Dezeen and MINI World Tour: in our next movie from the UK capital, senior curator at the V&A Kieran Long explains why the London museum has controversially acquired the world's first 3D-printed gun.
As revealed first by Dezeen, earlier this month the V&A acquired two prototype 3D-printed guns developed and successfully fired by Texan law student Cody Wilson, displaying a copy of one of them during London Design Festival.
"I'm really passionate about this acquisition," says Long, who is senior curator of contemporary architecture, design and digital at the V&A and was heavily involved in acquiring the gun.
"It has caused a lot of fuss in the press, that the V&A would acquire something like this. But what I've been pleased about is that most people have seen it not as something deliberately shocking but as a really good signpost to where manufacturing might be going and the implications of new technology."
Long is also one of Dezeen's new Opinion columnists and his first piece for us set out his guidelines for modern museum curation, where he asserted that "ugly and sinister objects demand the museum’s attention just as much as beautiful and beneficial ones do."
The original prototypes did not arrive at the museum in time for London Design Festival, so the museum printed out a copy in London based on Wilson's blueprints.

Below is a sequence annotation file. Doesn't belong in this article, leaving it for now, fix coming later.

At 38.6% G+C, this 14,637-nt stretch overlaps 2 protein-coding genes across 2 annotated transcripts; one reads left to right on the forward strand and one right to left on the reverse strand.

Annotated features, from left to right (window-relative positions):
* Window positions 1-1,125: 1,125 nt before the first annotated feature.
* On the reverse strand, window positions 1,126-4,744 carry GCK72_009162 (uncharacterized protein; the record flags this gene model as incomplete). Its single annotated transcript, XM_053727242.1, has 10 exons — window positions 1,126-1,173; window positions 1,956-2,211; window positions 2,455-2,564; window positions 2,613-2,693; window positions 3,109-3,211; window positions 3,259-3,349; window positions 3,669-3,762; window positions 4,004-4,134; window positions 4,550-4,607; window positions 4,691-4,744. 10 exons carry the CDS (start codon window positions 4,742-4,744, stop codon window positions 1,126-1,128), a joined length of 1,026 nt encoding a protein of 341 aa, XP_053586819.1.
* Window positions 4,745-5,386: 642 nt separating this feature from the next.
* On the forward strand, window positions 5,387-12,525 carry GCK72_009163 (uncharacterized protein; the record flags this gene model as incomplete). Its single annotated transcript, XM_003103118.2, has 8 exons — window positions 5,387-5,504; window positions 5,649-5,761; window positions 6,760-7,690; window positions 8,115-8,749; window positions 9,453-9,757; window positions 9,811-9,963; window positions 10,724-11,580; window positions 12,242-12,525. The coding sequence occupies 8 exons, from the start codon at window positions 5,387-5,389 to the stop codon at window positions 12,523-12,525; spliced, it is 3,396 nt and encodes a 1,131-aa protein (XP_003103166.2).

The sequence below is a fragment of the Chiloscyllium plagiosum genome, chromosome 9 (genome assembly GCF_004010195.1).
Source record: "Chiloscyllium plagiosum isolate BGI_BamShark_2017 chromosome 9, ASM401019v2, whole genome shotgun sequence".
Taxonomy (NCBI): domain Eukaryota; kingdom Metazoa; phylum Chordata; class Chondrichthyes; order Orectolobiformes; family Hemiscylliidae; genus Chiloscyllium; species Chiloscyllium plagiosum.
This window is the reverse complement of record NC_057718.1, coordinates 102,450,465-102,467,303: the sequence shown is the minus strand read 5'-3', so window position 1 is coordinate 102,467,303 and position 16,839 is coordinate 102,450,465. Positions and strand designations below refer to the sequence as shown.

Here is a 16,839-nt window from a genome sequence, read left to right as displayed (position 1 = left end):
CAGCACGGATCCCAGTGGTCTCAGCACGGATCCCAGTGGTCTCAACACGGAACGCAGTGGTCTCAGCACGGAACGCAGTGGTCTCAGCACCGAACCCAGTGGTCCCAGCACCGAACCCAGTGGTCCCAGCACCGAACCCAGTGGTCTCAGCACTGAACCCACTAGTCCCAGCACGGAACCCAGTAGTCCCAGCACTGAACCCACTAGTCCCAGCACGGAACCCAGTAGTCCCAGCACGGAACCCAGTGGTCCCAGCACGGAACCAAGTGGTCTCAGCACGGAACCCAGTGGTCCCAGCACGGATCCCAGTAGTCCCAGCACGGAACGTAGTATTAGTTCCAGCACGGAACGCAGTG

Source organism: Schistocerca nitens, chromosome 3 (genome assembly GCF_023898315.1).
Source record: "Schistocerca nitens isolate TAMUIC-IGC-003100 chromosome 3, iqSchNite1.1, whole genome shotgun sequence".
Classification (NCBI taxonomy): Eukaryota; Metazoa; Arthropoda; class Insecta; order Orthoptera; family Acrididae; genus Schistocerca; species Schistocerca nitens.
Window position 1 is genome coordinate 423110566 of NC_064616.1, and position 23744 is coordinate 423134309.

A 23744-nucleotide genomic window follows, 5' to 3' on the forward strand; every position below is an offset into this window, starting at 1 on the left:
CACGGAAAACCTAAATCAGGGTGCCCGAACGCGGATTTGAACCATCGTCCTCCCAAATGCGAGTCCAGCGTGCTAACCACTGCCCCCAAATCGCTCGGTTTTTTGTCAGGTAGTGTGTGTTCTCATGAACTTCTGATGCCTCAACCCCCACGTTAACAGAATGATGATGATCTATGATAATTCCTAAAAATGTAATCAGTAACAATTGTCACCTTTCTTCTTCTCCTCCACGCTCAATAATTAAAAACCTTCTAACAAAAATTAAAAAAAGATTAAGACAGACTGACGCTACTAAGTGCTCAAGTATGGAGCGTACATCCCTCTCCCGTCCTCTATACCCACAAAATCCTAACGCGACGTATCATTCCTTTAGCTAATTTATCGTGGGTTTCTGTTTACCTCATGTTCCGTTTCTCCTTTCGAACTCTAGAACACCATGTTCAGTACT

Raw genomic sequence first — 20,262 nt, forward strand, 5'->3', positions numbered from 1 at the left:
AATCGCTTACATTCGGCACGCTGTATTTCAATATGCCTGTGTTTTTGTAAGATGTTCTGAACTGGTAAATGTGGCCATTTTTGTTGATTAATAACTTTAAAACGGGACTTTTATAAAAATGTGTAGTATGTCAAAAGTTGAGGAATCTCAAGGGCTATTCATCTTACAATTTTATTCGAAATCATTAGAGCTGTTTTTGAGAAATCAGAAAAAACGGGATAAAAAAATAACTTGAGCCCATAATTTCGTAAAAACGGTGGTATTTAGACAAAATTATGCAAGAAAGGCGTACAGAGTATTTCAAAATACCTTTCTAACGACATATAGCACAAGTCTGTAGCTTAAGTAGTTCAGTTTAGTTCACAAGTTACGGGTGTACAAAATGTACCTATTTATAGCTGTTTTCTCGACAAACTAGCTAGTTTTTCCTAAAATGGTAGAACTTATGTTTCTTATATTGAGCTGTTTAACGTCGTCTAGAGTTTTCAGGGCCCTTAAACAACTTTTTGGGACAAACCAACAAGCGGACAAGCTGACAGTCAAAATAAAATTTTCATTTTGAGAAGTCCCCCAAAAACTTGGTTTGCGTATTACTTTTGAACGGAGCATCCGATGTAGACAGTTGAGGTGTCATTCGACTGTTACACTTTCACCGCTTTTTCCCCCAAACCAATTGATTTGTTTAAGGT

"We have guns in the collection; we have all the relevant licences to import firearms," Long explains. "The only problem we have is getting an export licence. We've had the Department for Culture and Media here involved, we've had all of our technical services people involved. It's been an immense bureaucratic effort."
Wilson, a self-proclaimed anarchist, made the blueprints for the weapon available online through his Defence Distributed website, before the US government ordered them to be taken down. Long says that the politics of Wilson's gun is what gets him excited.
"Something that I'm really passionate about at the V&A is to show the political backgrounds of things, even when they might not be palatable," he says.
"I don't believe everyone should be carrying guns and that's not what we're advocating here. What we are saying is this is possible and we might have to do something about it if we don't want these things to happen."
He continues: "The design of the gun and its distribution online is an act of politics as much as an act of design and that's when I get really excited because I think design is something that can tell us about the world."
Long believes the weapon has also turned the conversation about the future implications of 3D printing on its head.
"There's been a lot of technocratic optimism around 3D printing, particularly in the design world," he says.
"But when Cody Wilson released [the digital files for his 3D-printed gun online] it really transformed that conversation. It changed it into ethical issues around how we want to live together, how new technologies affect our relationships with one another. This gun, just sitting there, is pregnant with all of those questions."
He continues: "Design for me is the thing that really focusses those questions. And when you see this thing for real you think: 'All these things, can they go together and kill someone?' The answer, simply, is yes."
We drove to the V&A in our MINI Cooper S Paceman. The music featured in the movie is a track called Temple by London band Dead Red Sun.